- On 31 January 1975 The King's Singers recorded an arrangement of Life on Mars? by Christopher Walker at Abbey Road Studios, which was released by EMI as a single, and on the group's albums "Keep on Changing" and "For Your Pleasure".
- Anni-Frid Lyngstad, who achieved international success as one of the members of ABBA, recorded a Swedish version titled "Liv på Mars?" (with Swedish lyrics by Owe Junsjö), included on her 1975 solo album Frida ensam.
- The London Symphony Orchestra released an orchestral cover of the song on their 1977 LP Classic Rock.
- A version by Arid lead singer Jasper Steverlinck and the Kolacny Brothers reached number one in the Belgian charts in 2002, later it was added to the album Songs of Innocence.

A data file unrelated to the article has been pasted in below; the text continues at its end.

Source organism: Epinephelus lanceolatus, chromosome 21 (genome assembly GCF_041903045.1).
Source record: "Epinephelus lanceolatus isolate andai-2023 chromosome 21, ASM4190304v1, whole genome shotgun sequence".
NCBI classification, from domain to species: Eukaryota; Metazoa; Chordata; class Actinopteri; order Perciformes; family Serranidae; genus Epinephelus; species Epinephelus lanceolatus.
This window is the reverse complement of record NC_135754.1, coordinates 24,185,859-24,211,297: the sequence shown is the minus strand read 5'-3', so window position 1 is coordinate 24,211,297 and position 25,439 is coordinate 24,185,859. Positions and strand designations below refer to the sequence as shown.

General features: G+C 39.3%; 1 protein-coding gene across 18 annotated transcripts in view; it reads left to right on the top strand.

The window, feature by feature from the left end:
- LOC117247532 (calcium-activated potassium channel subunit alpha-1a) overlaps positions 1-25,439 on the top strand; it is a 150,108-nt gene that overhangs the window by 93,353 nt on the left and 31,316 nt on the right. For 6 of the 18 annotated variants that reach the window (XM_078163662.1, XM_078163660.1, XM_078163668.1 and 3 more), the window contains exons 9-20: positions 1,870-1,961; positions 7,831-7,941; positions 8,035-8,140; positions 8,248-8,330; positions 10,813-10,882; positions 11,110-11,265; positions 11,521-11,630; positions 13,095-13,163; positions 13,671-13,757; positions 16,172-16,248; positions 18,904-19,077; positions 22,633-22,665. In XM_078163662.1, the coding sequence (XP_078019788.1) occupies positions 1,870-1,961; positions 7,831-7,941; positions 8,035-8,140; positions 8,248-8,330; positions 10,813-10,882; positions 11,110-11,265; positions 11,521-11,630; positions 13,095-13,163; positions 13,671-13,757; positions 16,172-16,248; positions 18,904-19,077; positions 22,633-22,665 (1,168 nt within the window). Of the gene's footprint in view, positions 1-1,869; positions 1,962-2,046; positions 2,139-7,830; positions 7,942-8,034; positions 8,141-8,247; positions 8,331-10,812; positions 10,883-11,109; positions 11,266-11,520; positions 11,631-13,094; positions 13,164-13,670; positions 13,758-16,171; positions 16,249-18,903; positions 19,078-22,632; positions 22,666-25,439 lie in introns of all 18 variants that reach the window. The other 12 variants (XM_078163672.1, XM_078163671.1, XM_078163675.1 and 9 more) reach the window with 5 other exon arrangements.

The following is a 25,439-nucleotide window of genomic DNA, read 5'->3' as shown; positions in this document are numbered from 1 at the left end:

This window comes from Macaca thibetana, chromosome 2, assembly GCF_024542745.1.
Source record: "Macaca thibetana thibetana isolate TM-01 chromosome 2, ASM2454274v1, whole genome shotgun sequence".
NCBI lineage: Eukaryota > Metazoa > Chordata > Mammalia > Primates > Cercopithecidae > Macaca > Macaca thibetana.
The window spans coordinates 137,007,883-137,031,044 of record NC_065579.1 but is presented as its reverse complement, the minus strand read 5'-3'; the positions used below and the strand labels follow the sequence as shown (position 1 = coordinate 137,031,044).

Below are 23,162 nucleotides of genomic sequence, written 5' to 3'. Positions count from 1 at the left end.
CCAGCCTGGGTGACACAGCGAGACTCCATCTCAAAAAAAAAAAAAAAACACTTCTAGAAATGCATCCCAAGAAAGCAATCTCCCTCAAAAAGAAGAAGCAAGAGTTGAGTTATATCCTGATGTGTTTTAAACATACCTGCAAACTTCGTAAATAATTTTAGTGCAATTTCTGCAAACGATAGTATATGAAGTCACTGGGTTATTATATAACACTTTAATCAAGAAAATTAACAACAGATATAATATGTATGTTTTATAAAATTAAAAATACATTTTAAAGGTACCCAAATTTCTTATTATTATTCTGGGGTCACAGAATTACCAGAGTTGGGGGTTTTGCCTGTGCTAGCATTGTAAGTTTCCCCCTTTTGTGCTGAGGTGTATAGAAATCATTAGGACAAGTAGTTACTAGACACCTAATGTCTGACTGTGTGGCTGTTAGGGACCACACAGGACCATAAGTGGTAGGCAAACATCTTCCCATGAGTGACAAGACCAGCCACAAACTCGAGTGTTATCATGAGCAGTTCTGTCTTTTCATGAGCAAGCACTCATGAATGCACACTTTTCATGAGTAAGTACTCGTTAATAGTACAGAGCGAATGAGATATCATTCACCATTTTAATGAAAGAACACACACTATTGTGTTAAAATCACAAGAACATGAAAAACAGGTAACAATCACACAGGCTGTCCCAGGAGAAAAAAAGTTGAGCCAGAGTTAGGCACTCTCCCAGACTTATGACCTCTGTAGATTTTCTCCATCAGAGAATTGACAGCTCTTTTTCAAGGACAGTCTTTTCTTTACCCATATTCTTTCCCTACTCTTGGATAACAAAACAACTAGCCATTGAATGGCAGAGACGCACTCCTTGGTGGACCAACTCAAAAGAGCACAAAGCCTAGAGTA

- Seu Jorge covered the song in Portuguese on the acoustic guitar in the 2004 film The Life Aquatic with Steve Zissou. Jorge, who also plays the character of Pelé dos Santos, performs this and other Bowie songs live, in character during the film.
- Following Bowie's death in January 2016, the song was recorded by Nicholas Freestone, organ scholar at St Albans Cathedral in Hertfordshire, who posted the video of his performance on Facebook and YouTube. The video became a viral hit.
|Europe (Euro Digital Songs)||7|
|Finland (Suomen virallinen lista)||12|
|Germany (Official German Charts)||39|
|Ireland (Irish Singles Chart)||4|
|UK Singles (Official Charts Company)||3|
|US Hot Rock Songs (Billboard)||12|
|Switzerland (Schweizer Hitparade)||48|
|United Kingdom (BPI)||Gold||400,000|
sales+streaming figures based on certification alone
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- Pegg 2011, p. 144.